As a first time author, I have to admit I'm torn over whether to read reviews or not. Last October I attended a writer's conference, *Imaginarium, where the resounding advice was: "Don't read your reviews. Let your friends read them and give you the highlights." Writers, editors, and publishers alike gave that advice. At the time it seemed sound. It still does.
Yet, I know the value of reviews. In my own life, I've used reviews of movies, books, hotels, restaurants, etc to help guide my purchasing decisions. An insightful evaluation, whether positive or negative, is a useful tool. However, when the comments are about something you wrote or produced, the value and impact of them become quite different.
Let's be honest, it's nice to read all the good things people wrote. It's more than that, it's down right heady. Anything positive said can reassure that part of my muse which is always plagued by self-doubt and harsh self-criticism. Knowing people liked my story, the world I built, and the characters I shared gives me energy as I work on my current project.
The flip-side though, is the more critical reviews, no matter how constructive or instructive, can suck the wind right out of me. There's a danger there in obsessing over what people didn't like, or felt was lacking. It can feed the negative shade that haunts my muse making it all to easy to grab a bag of Dortitos and binge watch the Syfy channel rather than write. Hence, one of the reasons to avoid reviews.
Still, no matter how personally I might be affected by them, reviews really aren't about me. They are about the people who wrote them. Reviewers took the time, not only to read a book, but to write down what they thought about it and share it with the world. I respect that, a lot.
Reviewers are writers too. Writing and posting a review takes time and effort, while at the same time making the poster vulnerable as well. I mean honestly, when they put their opinions out there some people are going to agree with then, some aren't, but mostly others are going to use them as a gauge as to whether or not they want to take a chance on a book.
So, whether or not a review is favorable, I honestly have to say I do appreciate the comments. I truly am grateful for them, all of them. I am deeply grateful to those who took the time to share their thoughts and reactions.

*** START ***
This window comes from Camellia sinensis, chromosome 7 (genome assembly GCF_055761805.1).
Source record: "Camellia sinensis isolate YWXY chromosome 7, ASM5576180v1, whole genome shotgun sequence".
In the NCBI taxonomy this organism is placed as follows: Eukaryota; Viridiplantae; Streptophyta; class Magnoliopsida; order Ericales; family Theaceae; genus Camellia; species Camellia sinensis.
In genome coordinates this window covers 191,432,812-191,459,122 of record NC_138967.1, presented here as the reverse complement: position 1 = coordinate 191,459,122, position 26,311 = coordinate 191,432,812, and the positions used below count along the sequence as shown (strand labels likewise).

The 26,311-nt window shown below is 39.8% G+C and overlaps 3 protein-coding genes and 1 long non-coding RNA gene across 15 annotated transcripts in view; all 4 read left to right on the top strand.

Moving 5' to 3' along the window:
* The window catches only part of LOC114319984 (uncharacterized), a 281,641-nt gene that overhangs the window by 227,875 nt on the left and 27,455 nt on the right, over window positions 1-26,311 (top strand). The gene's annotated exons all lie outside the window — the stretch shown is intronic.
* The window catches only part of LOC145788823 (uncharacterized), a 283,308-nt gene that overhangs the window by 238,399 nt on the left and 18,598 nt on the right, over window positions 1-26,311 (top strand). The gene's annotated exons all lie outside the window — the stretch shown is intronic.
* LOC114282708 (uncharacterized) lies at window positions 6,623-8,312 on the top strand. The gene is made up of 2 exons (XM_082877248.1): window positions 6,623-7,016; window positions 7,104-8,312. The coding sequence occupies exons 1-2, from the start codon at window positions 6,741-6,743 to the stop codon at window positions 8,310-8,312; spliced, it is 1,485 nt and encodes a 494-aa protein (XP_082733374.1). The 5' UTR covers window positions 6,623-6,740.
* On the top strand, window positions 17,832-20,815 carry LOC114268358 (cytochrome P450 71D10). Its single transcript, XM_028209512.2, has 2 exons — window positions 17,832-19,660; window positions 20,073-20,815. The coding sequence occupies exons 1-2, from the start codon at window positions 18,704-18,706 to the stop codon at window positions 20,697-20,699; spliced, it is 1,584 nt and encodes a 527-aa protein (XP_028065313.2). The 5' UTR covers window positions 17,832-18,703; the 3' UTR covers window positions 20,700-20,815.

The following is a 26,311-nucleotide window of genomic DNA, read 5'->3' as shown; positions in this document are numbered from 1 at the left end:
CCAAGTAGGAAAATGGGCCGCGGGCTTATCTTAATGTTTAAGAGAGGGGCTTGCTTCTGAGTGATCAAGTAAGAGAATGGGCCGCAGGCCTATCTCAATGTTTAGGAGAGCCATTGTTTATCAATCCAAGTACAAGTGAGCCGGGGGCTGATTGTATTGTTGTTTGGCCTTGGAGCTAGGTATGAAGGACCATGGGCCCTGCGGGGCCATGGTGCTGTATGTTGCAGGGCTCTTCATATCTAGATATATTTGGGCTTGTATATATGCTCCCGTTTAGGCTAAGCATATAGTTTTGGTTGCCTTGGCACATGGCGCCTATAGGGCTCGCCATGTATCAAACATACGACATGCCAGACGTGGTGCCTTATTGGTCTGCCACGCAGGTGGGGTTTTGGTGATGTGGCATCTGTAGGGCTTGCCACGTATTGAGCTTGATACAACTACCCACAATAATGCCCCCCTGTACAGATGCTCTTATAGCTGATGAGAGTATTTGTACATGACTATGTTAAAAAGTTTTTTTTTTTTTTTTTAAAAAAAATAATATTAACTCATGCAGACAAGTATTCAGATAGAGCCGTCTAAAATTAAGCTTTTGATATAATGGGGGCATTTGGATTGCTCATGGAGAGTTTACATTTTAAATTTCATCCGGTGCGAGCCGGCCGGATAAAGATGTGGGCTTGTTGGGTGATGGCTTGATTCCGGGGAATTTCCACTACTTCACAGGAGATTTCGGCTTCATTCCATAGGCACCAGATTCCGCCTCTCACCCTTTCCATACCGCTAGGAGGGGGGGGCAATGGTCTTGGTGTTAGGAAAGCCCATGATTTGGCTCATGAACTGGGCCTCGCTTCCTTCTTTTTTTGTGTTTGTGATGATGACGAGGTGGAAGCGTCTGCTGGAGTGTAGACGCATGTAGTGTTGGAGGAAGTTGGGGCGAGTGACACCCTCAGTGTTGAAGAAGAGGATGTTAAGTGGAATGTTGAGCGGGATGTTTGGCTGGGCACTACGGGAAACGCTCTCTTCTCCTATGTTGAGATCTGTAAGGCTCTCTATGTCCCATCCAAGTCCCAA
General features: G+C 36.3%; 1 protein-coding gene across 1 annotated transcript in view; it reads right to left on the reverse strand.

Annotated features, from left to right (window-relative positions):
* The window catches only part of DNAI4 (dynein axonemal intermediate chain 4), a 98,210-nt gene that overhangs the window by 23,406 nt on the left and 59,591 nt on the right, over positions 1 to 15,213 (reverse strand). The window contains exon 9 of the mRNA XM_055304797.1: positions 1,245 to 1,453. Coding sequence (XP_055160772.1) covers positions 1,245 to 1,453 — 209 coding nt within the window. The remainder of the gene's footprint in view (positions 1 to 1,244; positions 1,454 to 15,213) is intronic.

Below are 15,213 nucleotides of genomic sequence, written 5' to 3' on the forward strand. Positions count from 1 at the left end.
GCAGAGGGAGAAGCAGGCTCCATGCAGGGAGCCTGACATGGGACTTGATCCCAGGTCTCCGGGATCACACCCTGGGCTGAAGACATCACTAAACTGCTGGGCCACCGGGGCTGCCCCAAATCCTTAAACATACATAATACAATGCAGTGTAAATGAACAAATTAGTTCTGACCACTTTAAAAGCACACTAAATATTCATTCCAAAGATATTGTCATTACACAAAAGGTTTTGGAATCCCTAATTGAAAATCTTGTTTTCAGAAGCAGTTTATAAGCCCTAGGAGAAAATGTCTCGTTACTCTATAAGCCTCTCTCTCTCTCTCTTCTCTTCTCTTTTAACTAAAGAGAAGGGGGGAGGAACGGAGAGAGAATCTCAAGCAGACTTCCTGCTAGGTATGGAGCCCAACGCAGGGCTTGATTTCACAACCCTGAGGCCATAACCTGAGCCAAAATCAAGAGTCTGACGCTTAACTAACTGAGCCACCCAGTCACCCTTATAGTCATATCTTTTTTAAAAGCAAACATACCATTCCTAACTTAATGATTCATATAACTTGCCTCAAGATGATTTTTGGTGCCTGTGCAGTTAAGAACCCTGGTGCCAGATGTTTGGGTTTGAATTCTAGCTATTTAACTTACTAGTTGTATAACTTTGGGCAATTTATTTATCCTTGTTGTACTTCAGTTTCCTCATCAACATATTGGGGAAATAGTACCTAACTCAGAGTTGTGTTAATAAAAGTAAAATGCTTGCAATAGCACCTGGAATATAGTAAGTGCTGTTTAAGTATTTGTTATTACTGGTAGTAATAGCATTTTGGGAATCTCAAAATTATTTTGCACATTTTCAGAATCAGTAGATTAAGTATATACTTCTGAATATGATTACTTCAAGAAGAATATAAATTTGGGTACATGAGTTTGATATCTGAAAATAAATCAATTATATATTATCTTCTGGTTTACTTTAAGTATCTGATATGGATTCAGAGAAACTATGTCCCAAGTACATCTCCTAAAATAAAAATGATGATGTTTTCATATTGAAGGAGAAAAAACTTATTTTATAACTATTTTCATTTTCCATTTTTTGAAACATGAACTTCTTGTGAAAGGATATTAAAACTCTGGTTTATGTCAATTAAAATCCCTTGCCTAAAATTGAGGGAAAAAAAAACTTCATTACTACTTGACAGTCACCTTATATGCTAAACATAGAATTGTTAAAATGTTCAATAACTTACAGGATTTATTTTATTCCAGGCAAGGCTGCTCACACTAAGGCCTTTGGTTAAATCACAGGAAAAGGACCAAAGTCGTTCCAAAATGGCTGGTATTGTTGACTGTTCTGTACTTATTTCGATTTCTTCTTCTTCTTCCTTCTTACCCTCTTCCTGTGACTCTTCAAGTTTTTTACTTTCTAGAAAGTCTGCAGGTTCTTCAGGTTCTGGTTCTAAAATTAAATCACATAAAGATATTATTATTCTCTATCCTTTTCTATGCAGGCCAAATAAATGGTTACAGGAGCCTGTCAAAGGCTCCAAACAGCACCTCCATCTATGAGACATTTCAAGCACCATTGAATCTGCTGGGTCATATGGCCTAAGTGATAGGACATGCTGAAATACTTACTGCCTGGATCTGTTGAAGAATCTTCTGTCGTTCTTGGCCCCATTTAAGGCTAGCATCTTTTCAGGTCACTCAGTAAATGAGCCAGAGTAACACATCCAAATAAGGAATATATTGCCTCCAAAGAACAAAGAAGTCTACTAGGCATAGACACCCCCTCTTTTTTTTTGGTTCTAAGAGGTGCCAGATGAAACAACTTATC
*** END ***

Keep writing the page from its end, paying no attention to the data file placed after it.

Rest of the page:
*PS If you are anywhere near the Louisville area, I highly recommend Imaginarium. It's a great conference whether you are an aspiring writer, a published author, a publisher, or editor!
It's an old adage, but it's true. The hardest part about writing, is writing. For one, it's difficult finding the time. Like most writers, I have a full-time job. So, I have to balance my writing life with work, family, and social commitments. At the end of the day, plopping my butt in front of the laptop to muddle my way through the complicated love life of my heroes seems more than daunting; especially when I have two cats who'd rather I sit in the recliner so they can snooze comfortably in my lap.
Still, sleeping cats are an obstacle which can be overcome thanks to something called a “can opener.” However, then there is the blank page, that imposing sight of white expectation. I'm sure I have nothing new to offer on the concept writer’s block. For me it’s staring stupidly at my laptop while characters and ideas collide so hard in my head blocking any meaningful attempt to pour forth a coherent spattering of words. Writer's block is more like a sitting quietly at the end of the table during Thanksgiving and listening to both sides of the family squabble about who said what at last year's dinner. At some point everyone will get hungry enough to settle down and say grace, but until then it’s just noise with nothing meaningful said.
However, writing is an act of persistence. You can't do it without pushing past the distractions, the writer's block, and the ever present self-doubt. It's part of the process, and when you do, that's the where the fun begins. That's when you have those moments where you can hear your characters as if they are whispering, or sometimes shouting, in your ear. Those are those times when ideas pop so unexpectedly and magically, you laugh aloud startling the dozing cat on the edge of your desk. It's when you can't imagine wanting to do anything else.
Yet, that becomes the hardest part of all. Once you step away from those pages which almost seem to write themselves and left you feeling you could do this forever, you need to hang on to the memory of those moments. You need to have faith you’ll write like that again, because it all starts over from one sitting to the next. The work of writing isn’t writing. It’s all you have to do leading up to it.